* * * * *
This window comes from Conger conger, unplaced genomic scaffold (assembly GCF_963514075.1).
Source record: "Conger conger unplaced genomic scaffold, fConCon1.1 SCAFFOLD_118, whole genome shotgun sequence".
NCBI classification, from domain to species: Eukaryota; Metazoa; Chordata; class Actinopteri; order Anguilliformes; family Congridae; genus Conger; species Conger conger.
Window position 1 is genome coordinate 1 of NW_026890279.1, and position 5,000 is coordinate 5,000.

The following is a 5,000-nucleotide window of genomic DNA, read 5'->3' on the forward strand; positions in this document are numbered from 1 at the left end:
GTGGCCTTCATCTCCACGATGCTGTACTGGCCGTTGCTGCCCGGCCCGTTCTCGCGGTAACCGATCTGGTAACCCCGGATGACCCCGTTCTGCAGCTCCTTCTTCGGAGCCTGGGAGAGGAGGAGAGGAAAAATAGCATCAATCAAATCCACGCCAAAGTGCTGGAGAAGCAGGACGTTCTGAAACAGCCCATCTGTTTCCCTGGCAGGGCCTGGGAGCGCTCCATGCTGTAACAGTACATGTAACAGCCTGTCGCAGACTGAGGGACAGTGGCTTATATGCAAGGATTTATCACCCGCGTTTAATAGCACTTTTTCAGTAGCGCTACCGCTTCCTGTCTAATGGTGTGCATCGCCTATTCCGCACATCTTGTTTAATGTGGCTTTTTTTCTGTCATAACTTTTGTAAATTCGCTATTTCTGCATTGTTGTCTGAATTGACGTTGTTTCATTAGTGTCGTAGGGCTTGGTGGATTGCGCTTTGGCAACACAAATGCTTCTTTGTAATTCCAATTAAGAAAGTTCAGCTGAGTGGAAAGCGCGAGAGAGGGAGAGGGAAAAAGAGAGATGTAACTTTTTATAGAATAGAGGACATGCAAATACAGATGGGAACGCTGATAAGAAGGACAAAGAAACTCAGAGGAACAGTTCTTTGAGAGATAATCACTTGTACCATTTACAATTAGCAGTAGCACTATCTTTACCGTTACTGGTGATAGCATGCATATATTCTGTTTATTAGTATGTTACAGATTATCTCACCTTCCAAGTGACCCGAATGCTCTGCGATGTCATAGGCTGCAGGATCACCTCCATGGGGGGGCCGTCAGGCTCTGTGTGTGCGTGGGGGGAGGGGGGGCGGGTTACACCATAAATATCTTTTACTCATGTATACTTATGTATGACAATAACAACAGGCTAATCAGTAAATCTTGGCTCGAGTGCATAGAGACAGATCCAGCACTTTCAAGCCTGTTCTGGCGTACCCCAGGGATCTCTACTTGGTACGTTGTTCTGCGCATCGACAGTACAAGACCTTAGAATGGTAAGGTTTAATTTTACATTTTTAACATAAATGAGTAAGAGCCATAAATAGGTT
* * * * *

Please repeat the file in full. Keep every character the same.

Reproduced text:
This window comes from Conger conger, unplaced genomic scaffold (assembly GCF_963514075.1).
Source record: "Conger conger unplaced genomic scaffold, fConCon1.1 SCAFFOLD_118, whole genome shotgun sequence".
NCBI classification, from domain to species: Eukaryota; Metazoa; Chordata; class Actinopteri; order Anguilliformes; family Congridae; genus Conger; species Conger conger.
Window position 1 is genome coordinate 1 of NW_026890279.1, and position 5,000 is coordinate 5,000.

The following is a 5,000-nucleotide window of genomic DNA, read 5'->3' on the forward strand; positions in this document are numbered from 1 at the left end:
GTGGCCTTCATCTCCACGATGCTGTACTGGCCGTTGCTGCCCGGCCCGTTCTCGCGGTAACCGATCTGGTAACCCCGGATGACCCCGTTCTGCAGCTCCTTCTTCGGAGCCTGGGAGAGGAGGAGAGGAAAAATAGCATCAATCAAATCCACGCCAAAGTGCTGGAGAAGCAGGACGTTCTGAAACAGCCCATCTGTTTCCCTGGCAGGGCCTGGGAGCGCTCCATGCTGTAACAGTACATGTAACAGCCTGTCGCAGACTGAGGGACAGTGGCTTATATGCAAGGATTTATCACCCGCGTTTAATAGCACTTTTTCAGTAGCGCTACCGCTTCCTGTCTAATGGTGTGCATCGCCTATTCCGCACATCTTGTTTAATGTGGCTTTTTTTCTGTCATAACTTTTGTAAATTCGCTATTTCTGCATTGTTGTCTGAATTGACGTTGTTTCATTAGTGTCGTAGGGCTTGGTGGATTGCGCTTTGGCAACACAAATGCTTCTTTGTAATTCCAATTAAGAAAGTTCAGCTGAGTGGAAAGCGCGAGAGAGGGAGAGGGAAAAAGAGAGATGTAACTTTTTATAGAATAGAGGACATGCAAATACAGATGGGAACGCTGATAAGAAGGACAAAGAAACTCAGAGGAACAGTTCTTTGAGAGATAATCACTTGTACCATTTACAATTAGCAGTAGCACTATCTTTACCGTTACTGGTGATAGCATGCATATATTCTGTTTATTAGTATGTTACAGATTATCTCACCTTCCAAGTGACCCGAATGCTCTGCGATGTCATAGGCTGCAGGATCACCTCCATGGGGGGGCCGTCAGGCTCTGTGTGTGCGTGGGGGGAGGGGGGGCGGGTTACACCATAAATATCTTTTACTCATGTATACTTATGTATGACAATAACAACAGGCTAATCAGTAAATCTTGGCTCGAGTGCATAGAGACAGATCCAGCACTTTCAAGCCTGTTCTGGCGTACCCCAGGGATCTCTACTTGGTACGTTGTTCTGCGCATCGACAGTACAAGACCTTAGAATGGTAAGGTTTAATTTTACATTTTTAACATAAATGAGTAAGAGCCATAAATAGGTT